While LUSU did not organise a coordinated walkout, President Gardiner said that “we’re supporting students who’ve chosen to walk out today, we’ve not actively coordinated one though.
“What we wanted the focus of this week to be was on educating people and informing people and trying to get the University to come clean.”
However, Kate Fitzhenry, a member of Lancaster University Against Cuts (LUAC), felt that LUSU should have coordinated a walkout.
“They said they didn’t want to call for a walkout because they didn’t think it would be constructive, but I don’t think things like that are about being constructive or destructive, it’s about making a statement,” she said.
“Our University and our Students’ Union are not doing enough. I really like them as individuals, I’m not trying to slander them, but […] they should have called the walkout. You don’t have to walk out if you don’t want to, but they should have known about it.”
Also present in Alexandra Square was a free shop run by Lancaster student Ellie Best, as part of the ongoing National Student Money Week.
I decided to run a free shop to show that actually a lot of the time we don’t need to use money because so many people have things they don’t want and don’t need that if you ask around you can redistribute it to people who do need things and do want them,” Best told SCAN.
She continued, “it’s really nice to see a smile put on people’s faces. I think a lot of people don’t understand that you can get stuff for free, a lot of people think that I’m going to trick them or charge them.”
The Free Shop was run in conjunction with members of Occupy Lancaster, part of the global anti-capitalist movement which has arisen in the last few months, who have run a similar venture in Lancaster.
Best was pleased to see awareness being raised of the recently-dropped Higher Education bill, which the NUS argue would at least have facilitated debate on issues surrounding the privatisation of education.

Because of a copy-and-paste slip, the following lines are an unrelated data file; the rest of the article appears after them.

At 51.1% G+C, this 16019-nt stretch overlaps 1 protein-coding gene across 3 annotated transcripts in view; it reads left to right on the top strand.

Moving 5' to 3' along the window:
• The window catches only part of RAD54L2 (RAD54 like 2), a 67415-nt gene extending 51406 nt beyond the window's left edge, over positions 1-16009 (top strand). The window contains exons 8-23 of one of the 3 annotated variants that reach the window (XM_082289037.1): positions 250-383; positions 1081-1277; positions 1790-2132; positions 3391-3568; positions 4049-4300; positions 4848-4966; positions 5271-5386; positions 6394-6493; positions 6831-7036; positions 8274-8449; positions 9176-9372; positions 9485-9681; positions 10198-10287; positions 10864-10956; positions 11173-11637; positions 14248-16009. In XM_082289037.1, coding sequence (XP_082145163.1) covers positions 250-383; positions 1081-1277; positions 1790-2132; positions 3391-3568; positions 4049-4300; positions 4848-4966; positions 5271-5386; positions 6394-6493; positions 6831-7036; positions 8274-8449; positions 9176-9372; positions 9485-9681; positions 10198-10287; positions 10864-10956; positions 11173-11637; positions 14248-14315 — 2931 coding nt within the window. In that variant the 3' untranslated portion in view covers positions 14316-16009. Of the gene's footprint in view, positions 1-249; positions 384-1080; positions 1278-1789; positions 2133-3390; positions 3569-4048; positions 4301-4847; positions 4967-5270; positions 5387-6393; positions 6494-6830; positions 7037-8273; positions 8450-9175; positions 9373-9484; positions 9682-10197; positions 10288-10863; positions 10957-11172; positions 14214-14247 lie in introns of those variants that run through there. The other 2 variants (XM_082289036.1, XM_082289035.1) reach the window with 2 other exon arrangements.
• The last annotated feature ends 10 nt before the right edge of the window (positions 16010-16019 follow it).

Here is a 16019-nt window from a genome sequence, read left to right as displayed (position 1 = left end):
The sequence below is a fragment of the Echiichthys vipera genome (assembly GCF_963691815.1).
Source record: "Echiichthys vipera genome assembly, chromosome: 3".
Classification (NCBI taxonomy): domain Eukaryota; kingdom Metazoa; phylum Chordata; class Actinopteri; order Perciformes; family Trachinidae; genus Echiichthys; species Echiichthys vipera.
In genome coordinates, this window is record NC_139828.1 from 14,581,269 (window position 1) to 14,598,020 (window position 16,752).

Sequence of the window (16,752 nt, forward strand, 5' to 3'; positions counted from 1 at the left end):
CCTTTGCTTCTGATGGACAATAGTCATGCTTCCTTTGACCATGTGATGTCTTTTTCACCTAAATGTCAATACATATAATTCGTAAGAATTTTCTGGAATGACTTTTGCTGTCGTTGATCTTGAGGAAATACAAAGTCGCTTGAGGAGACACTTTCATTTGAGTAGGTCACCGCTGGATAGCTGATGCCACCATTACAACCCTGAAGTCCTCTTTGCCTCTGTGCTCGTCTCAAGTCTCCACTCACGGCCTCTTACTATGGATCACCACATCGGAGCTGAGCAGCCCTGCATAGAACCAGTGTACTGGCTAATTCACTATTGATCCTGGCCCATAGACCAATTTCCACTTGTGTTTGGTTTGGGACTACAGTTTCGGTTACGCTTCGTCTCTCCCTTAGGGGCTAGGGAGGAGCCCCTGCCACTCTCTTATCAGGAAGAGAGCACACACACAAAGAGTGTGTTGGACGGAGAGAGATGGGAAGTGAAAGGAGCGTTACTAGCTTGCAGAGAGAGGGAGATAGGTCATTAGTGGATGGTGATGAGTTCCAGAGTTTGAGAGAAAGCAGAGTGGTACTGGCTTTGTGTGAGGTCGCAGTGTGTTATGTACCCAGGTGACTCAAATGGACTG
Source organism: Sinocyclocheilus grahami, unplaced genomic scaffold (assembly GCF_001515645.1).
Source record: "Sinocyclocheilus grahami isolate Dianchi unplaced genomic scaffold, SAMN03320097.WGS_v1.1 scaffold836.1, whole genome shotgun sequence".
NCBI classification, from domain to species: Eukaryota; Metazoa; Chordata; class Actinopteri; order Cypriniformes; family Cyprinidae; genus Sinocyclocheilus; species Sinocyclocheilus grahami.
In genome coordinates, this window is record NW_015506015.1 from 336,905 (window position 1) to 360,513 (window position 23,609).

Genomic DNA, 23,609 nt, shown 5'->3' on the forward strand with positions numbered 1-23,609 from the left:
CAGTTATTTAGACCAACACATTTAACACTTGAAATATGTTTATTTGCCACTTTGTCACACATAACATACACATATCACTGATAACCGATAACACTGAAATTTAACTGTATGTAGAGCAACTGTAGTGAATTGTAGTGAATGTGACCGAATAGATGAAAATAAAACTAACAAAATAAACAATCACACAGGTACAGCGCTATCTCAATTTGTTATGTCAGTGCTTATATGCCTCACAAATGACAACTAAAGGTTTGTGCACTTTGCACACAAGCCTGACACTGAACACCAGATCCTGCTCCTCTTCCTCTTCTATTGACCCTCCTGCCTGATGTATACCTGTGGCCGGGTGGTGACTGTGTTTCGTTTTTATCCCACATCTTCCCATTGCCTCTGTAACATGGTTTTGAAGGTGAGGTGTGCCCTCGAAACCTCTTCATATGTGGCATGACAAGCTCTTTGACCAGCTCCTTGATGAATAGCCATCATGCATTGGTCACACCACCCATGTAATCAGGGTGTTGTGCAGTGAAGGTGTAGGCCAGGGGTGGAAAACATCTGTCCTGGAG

“Even though it’s officially been dropped, it just means it doesn’t have to go through some of the stages of Parliament, it can go in as secondary legislation without debate and a lot quieter, so actually now it’s more dangerous now it’s officially been dropped,” she said.
The academics’ union, University and Colleges Union (UCU), were present in Alexandra Square in a show of solidarity with students. LUSU and in particular members of Lancaster University Against Cuts (LUAC) have previously supported UCU in their ongoing dispute with employers over pensions.
One UCU member told SCAN that it was “important for UCU to show solidarity with students in the same way as they showed solidarity with us.”
Members of LUAC also staffed a stall and provided literature about the privatisation of Higher Education, as well as continuing to campaign on other issues such as the University’s Business Process Review and the exploitation of postgraduate teaching assistants.
LUAC member Chris Witter told SCAN that “We’re here to give a bit of an edge to events today, and offer an alternative and say we’re still not happy, we still haven’t gone away. The BPR is still going on and we’re still really worried that admin staff are going to be made redundant.”
LUAC also brought a creative edge to proceedings, inviting students to sign and write slogans on a mural along the spine in protest against the privatisation of education.